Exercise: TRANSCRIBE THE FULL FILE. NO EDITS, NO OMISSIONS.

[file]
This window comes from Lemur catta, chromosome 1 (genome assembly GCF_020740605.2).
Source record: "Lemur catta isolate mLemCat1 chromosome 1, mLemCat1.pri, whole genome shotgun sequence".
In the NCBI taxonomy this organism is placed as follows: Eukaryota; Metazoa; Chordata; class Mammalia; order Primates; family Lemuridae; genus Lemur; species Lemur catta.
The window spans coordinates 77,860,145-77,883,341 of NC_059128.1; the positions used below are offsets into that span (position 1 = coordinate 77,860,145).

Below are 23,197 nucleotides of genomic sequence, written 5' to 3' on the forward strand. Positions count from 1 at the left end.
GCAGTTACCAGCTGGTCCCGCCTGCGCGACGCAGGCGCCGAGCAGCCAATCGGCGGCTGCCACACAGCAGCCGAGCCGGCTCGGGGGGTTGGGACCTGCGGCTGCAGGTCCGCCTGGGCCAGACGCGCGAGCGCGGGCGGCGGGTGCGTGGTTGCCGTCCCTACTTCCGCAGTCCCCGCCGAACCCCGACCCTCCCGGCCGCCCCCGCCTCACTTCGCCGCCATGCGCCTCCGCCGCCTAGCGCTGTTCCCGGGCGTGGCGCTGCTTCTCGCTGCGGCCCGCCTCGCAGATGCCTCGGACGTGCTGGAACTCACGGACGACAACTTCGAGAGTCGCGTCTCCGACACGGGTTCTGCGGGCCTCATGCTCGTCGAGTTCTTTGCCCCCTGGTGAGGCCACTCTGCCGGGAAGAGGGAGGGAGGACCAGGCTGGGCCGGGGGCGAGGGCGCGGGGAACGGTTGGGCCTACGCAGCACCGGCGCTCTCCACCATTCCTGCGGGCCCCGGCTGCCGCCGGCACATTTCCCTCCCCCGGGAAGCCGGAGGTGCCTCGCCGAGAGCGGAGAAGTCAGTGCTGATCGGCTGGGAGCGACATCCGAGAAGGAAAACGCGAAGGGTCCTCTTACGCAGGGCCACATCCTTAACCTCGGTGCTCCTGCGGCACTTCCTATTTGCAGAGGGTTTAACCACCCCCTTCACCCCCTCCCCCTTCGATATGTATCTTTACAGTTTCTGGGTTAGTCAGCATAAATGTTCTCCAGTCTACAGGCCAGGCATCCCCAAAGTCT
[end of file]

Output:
This window comes from Lemur catta, chromosome 1 (genome assembly GCF_020740605.2).
Source record: "Lemur catta isolate mLemCat1 chromosome 1, mLemCat1.pri, whole genome shotgun sequence".
In the NCBI taxonomy this organism is placed as follows: Eukaryota; Metazoa; Chordata; class Mammalia; order Primates; family Lemuridae; genus Lemur; species Lemur catta.
The window spans coordinates 77,860,145-77,883,341 of NC_059128.1; the positions used below are offsets into that span (position 1 = coordinate 77,860,145).

Below are 23,197 nucleotides of genomic sequence, written 5' to 3' on the forward strand. Positions count from 1 at the left end.
GCAGTTACCAGCTGGTCCCGCCTGCGCGACGCAGGCGCCGAGCAGCCAATCGGCGGCTGCCACACAGCAGCCGAGCCGGCTCGGGGGGTTGGGACCTGCGGCTGCAGGTCCGCCTGGGCCAGACGCGCGAGCGCGGGCGGCGGGTGCGTGGTTGCCGTCCCTACTTCCGCAGTCCCCGCCGAACCCCGACCCTCCCGGCCGCCCCCGCCTCACTTCGCCGCCATGCGCCTCCGCCGCCTAGCGCTGTTCCCGGGCGTGGCGCTGCTTCTCGCTGCGGCCCGCCTCGCAGATGCCTCGGACGTGCTGGAACTCACGGACGACAACTTCGAGAGTCGCGTCTCCGACACGGGTTCTGCGGGCCTCATGCTCGTCGAGTTCTTTGCCCCCTGGTGAGGCCACTCTGCCGGGAAGAGGGAGGGAGGACCAGGCTGGGCCGGGGGCGAGGGCGCGGGGAACGGTTGGGCCTACGCAGCACCGGCGCTCTCCACCATTCCTGCGGGCCCCGGCTGCCGCCGGCACATTTCCCTCCCCCGGGAAGCCGGAGGTGCCTCGCCGAGAGCGGAGAAGTCAGTGCTGATCGGCTGGGAGCGACATCCGAGAAGGAAAACGCGAAGGGTCCTCTTACGCAGGGCCACATCCTTAACCTCGGTGCTCCTGCGGCACTTCCTATTTGCAGAGGGTTTAACCACCCCCTTCACCCCCTCCCCCTTCGATATGTATCTTTACAGTTTCTGGGTTAGTCAGCATAAATGTTCTCCAGTCTACAGGCCAGGCATCCCCAAAGTCT